Dr. Douglas Call, an assistant professor in CCEE, received a National Science Foundation (NSF) Faculty Early Career Development award, known as the CAREER Award. The five-year NSF grant will support his project which is entitled “Leveraging the multifunctional redox properties of pyrogenic materials to enable biological transformations of aqueous organic contaminants.”
The overall goal of Call’s CAREER project is to protect human and environmental health by developing treatment technologies that more completely degrade toxic organic pollutants in a cost-effective manner. Call’s primary focus will be on degrading chlorinated solvents, a broad class of chemicals used in everyday products such as paints, pesticides, and cleaning solutions. Conventional microbial methods of degrading these and other organic pollutants involve searching for the right kind of microbe with the right kind of machinery (i.e. enzymes) that can act on the pollutant. This sometimes lengthy process does not always work in practice, so this research explores a completely different approach.
Call will leverage a unique group of bacteria that are highly abundant in the environments where the pollutants are found including water, wastewater, and soils. These bacteria, from the genus Geobacter, can “breathe” by transferring electrons into pyrogenic materials, including biochar and activated carbon. Organic pollutants that attach to the surface of these materials can pick up those electrons, react, and transform into less harmful compounds. In essence, these materials provide a specialized conduit between Geobacter and pollutants, enabling targeted destruction of pollutants by customizing the material properties, rather than searching for new microorganisms with new enzymes.
Call will combine the tools of electrochemistry, microscopy, spectroscopy, and molecular biology to address knowledge gaps in our understanding of fundamental processes at microbial-material-pollutant interfaces. His goal is to apply these materials to degrade organic pollutants in applications including drinking water, stormwater, and bioremediation systems.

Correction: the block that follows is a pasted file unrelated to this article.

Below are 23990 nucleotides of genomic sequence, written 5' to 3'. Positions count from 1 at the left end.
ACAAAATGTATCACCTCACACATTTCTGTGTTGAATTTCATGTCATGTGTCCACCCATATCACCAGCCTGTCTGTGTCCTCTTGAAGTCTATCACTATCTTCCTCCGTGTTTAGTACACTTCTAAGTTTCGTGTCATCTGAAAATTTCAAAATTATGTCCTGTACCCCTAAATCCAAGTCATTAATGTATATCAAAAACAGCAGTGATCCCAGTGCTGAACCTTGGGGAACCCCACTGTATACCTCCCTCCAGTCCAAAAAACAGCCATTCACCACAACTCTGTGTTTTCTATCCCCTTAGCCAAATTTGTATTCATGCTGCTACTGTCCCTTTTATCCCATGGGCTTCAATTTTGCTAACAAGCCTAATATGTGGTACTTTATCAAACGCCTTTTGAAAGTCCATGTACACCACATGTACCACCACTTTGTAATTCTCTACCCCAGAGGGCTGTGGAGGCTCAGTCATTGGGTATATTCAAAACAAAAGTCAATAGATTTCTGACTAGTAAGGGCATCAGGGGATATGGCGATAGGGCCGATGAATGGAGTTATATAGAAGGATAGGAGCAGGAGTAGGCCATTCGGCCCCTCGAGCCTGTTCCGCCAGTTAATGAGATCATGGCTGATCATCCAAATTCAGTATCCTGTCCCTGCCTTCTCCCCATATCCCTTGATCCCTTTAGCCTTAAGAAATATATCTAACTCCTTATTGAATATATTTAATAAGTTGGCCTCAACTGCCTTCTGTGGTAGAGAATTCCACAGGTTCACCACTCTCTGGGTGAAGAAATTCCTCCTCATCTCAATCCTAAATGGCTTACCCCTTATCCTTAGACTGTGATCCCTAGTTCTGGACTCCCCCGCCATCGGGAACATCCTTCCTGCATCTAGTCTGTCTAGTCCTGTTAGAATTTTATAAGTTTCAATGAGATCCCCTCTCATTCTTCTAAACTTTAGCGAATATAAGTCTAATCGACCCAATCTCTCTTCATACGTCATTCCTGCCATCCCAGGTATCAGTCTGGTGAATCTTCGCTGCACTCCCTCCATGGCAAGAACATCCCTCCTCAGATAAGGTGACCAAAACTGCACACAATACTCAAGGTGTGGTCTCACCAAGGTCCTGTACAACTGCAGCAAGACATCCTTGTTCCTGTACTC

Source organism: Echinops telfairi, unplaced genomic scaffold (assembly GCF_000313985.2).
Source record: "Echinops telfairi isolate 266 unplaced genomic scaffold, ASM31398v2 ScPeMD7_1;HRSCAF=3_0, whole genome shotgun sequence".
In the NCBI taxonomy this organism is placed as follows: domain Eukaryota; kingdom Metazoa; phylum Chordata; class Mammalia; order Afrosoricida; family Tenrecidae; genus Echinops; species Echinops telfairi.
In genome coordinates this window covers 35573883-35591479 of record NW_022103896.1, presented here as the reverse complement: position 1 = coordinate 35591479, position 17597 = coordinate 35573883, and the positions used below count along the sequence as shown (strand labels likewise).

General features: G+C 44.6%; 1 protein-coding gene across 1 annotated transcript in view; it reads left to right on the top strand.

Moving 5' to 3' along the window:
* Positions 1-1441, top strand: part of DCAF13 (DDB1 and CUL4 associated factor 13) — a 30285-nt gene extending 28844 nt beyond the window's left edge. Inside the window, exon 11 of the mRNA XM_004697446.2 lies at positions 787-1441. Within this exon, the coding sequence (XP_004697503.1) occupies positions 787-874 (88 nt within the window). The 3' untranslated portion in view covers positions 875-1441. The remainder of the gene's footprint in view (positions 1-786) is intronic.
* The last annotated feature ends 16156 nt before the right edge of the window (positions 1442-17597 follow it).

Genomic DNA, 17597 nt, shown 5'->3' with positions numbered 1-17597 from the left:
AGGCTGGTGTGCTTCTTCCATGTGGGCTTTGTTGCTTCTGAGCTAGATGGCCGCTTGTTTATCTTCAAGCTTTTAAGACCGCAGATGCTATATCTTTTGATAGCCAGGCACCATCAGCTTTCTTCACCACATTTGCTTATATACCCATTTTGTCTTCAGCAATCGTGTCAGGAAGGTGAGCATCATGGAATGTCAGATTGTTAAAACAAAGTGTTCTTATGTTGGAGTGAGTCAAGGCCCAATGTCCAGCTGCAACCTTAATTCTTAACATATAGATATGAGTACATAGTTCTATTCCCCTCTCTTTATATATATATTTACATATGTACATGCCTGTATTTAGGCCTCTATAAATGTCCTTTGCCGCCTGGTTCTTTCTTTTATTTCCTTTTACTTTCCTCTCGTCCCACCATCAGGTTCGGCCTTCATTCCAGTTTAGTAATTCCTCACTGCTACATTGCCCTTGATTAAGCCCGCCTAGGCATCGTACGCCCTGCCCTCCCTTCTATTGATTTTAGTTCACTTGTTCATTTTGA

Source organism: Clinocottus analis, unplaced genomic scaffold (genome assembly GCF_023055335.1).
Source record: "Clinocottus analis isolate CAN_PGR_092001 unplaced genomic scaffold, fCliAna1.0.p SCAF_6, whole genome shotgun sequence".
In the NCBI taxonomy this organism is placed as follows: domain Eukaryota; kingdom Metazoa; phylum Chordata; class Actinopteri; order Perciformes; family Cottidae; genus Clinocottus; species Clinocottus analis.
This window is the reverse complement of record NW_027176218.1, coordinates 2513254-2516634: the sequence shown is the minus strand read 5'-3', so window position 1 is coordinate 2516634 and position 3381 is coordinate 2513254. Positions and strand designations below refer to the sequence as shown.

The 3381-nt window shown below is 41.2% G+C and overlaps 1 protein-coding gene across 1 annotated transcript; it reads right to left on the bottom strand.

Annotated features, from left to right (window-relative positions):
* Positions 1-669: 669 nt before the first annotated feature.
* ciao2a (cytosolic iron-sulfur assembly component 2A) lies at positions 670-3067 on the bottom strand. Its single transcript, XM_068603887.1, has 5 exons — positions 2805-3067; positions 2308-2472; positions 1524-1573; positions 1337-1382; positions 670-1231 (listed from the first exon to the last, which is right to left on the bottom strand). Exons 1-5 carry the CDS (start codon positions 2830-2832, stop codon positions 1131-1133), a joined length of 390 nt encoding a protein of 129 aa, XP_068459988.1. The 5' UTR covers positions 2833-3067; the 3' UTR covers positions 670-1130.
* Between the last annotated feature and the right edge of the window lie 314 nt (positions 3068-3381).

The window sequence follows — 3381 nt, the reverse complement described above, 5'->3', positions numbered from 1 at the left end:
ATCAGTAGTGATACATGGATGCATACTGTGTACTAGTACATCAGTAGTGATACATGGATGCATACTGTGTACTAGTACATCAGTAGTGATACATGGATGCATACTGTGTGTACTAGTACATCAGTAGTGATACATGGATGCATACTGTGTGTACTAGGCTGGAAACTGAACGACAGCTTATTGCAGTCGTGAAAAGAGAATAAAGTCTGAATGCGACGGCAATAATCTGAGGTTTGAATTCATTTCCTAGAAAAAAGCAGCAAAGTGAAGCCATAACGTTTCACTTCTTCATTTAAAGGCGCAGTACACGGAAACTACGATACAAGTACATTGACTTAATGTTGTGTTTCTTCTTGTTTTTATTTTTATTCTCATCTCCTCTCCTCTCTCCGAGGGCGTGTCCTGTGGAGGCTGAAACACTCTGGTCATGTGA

“Once we have a fundamental understanding of how pollutants degrade through this hybrid microbial-material process, our goal is to then customize the material properties to transform specific pollutants.” Douglas Call
Call will also develop education and outreach activities to reach a broad student and teacher audience. One of his overarching goals is to increase interest and excitement about the microbial world, particularly the many beneficial environmental services that microorganisms provide to society. In partnership with the Friday Institute for Educational Innovation, he will create initiatives aimed at K -12 biology teachers to help them learn advanced microscopy techniques, and create experiments designed to introduce their students to environmental microbiology. Collaboration with the Friday Institute for Educational Innovation will leverage these activities to reach hundreds of K-12 teachers and students through existing school partnerships with the annual NC Science Teachers Association Conference. Call will also pilot a multi-level mentoring program for underrepresented high school students at the NC School of Science and Mathematics to provide research experiences to help students pursue careers in STEM. Finally, a new undergraduate-level lab on pollutant transformations mediated by hybrid microbial-material processes will be developed at NCSU.
Every year the NSF receives about 50,000 research proposals from scientists and engineers in almost every discipline. Of those submitted, only about 12,000 will be selected for funding. Funding from the federal agency, which was establish in 1950 to keep the United States at the leading edge of discovery, is highly selective and potentially career-changing. This brings our CCEE departmental total of CAREER Award winners to 15.